NASHVILLE — Efforts to let liquor distilleries operate in Chattanooga became whiskey-a-no-go in a House subcommittee Wednesday after the bill's sponsor accused opponents of one provision of using "thug tactics."
Chattanooga is seeking to join counties that may operate distilleries. The permission is in a bill sponsored by Rep. Joe Carr, R-Lascassas.
But Wednesday, Carr delayed the bill for a week, citing a full-page newspaper ad attacking the bill and pressuring State Government Subcommittee members over a separate local-control provision.
Carr charged that a Gatlinburg company, Ole' Smoky Moonshine Distillery, paid for the ad urging readers to call lawmakers to vote no on the bill as a way of keeping liquor laws local.
The ad says local control "is one of the most important tools for law enforcement, schools, and health officials to manage responsible alcohol use in our neighborhoods.
"But," the ad warns, "lobbyists are trying to sneak a bill through our Tennessee legislature that would take away the right of local government to manage liquor license applications for some stores that sell alcohol."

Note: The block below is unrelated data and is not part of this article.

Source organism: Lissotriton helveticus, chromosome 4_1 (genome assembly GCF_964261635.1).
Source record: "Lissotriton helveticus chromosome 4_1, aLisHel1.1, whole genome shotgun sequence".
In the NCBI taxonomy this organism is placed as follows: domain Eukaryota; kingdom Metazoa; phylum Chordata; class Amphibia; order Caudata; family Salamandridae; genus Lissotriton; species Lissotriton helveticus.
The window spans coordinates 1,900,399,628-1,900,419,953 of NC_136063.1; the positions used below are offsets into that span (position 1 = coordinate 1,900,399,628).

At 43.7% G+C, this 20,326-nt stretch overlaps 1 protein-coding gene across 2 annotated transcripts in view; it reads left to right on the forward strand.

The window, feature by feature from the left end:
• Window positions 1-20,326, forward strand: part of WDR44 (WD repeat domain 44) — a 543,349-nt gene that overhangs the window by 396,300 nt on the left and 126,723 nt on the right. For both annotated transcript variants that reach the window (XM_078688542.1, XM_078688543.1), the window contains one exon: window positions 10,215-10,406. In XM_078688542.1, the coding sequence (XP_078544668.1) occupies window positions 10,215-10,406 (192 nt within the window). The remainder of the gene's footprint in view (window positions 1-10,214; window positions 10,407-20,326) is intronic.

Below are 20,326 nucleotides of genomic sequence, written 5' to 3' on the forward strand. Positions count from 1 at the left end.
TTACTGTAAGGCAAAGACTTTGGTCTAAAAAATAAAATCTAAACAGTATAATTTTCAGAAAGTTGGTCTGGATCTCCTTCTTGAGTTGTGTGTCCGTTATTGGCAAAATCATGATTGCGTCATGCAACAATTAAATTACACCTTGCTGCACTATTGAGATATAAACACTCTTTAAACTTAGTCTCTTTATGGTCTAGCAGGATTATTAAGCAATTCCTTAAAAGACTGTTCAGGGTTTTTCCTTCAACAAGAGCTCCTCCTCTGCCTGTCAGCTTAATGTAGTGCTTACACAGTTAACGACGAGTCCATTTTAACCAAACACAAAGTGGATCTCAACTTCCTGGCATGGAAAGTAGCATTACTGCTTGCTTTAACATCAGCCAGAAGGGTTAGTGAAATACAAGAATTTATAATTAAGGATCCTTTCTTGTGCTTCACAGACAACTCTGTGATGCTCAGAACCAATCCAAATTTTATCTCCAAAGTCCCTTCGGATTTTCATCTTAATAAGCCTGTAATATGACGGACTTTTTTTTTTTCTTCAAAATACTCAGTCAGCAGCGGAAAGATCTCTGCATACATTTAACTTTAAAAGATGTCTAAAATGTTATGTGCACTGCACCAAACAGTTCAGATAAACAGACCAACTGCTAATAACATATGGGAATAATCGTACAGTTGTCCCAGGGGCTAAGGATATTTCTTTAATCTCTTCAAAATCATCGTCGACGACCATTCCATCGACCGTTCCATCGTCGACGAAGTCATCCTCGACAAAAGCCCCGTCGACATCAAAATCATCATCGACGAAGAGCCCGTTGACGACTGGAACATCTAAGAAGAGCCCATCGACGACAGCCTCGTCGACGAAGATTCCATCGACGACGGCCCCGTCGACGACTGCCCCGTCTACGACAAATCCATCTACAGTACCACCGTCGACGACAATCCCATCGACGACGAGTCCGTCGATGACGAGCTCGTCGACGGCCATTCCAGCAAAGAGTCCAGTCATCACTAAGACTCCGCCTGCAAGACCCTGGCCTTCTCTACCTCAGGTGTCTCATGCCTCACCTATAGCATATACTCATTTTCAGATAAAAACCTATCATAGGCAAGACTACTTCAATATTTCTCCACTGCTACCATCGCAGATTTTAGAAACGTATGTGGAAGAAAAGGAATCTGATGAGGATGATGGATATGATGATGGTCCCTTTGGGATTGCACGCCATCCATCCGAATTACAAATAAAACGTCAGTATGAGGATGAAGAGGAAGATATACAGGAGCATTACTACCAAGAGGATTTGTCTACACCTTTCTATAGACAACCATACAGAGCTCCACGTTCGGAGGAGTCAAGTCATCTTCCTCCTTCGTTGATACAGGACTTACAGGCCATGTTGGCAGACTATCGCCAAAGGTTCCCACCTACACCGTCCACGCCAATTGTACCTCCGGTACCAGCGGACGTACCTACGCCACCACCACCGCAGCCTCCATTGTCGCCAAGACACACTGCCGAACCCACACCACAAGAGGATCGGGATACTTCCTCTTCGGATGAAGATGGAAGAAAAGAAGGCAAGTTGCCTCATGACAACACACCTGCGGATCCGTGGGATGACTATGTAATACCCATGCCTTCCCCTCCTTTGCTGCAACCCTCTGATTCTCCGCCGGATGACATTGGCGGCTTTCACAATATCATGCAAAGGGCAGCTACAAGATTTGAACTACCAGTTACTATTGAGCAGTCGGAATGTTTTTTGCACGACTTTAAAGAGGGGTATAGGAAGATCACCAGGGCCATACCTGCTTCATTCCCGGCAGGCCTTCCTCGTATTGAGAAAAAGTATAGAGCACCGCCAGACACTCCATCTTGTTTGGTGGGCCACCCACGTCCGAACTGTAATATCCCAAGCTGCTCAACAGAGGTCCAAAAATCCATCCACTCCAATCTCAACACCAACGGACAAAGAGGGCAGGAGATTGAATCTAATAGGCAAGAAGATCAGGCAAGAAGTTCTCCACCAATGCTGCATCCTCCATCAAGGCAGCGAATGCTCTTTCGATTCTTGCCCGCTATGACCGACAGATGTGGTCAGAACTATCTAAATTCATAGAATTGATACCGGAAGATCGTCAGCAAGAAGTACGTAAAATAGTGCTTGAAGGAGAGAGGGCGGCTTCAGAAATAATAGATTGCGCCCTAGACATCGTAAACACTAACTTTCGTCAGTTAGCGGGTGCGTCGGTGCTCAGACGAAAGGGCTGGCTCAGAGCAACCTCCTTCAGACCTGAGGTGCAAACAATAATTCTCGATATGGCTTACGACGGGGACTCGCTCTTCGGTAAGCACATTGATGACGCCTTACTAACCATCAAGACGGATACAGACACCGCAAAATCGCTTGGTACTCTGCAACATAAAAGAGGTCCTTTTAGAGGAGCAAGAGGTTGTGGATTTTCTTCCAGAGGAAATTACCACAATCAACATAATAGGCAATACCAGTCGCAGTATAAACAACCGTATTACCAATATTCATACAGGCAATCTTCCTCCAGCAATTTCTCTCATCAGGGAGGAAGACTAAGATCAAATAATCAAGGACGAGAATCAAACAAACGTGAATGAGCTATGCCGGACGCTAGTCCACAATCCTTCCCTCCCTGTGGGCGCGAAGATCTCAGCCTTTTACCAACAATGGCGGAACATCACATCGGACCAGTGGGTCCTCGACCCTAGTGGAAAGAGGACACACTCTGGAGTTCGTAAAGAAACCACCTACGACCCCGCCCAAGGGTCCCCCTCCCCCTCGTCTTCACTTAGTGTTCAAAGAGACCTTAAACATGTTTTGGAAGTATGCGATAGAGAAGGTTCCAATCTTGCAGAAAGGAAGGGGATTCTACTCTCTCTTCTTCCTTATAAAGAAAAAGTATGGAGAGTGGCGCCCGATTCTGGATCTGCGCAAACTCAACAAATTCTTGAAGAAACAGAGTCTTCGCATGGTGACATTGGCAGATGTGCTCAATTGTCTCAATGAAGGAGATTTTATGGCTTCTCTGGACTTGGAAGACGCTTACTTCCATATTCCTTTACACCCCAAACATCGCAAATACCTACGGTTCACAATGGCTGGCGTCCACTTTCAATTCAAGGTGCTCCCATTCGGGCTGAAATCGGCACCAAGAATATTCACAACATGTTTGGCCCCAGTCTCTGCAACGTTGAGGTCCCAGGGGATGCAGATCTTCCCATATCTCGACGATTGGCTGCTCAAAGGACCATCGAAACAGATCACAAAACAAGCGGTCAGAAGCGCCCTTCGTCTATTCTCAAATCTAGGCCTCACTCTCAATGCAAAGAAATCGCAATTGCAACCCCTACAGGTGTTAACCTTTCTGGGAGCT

Carr said Ole' Smoky is battling a competitor seeking to locate within 1,000 feet of its distillery and liquor store. He believes the owners persuaded Gatlinburg officials to adopt the 1,000-foot boundary to fend off the competitor.
Carr said the bill would clean up various provisions, including such boundaries, in the 2009 distillery law.
Ole' Smoky executives could not be contacted Wednesday afternoon and evening.
Andy Sher is a Nashville-based staff writer covering Tennessee state government and politics for the Times Free Press. A Washington correspondent from 1999-2005 for the Times Free Press, Andy previously headed up state Capitol coverage for The Chattanooga Times, worked as a state Capitol reporter for The Nashville Banner and was a contributor to The Tennessee Journal, among other publications. Andy worked for 17 years at The Chattanooga Times covering police, health care, county government, ...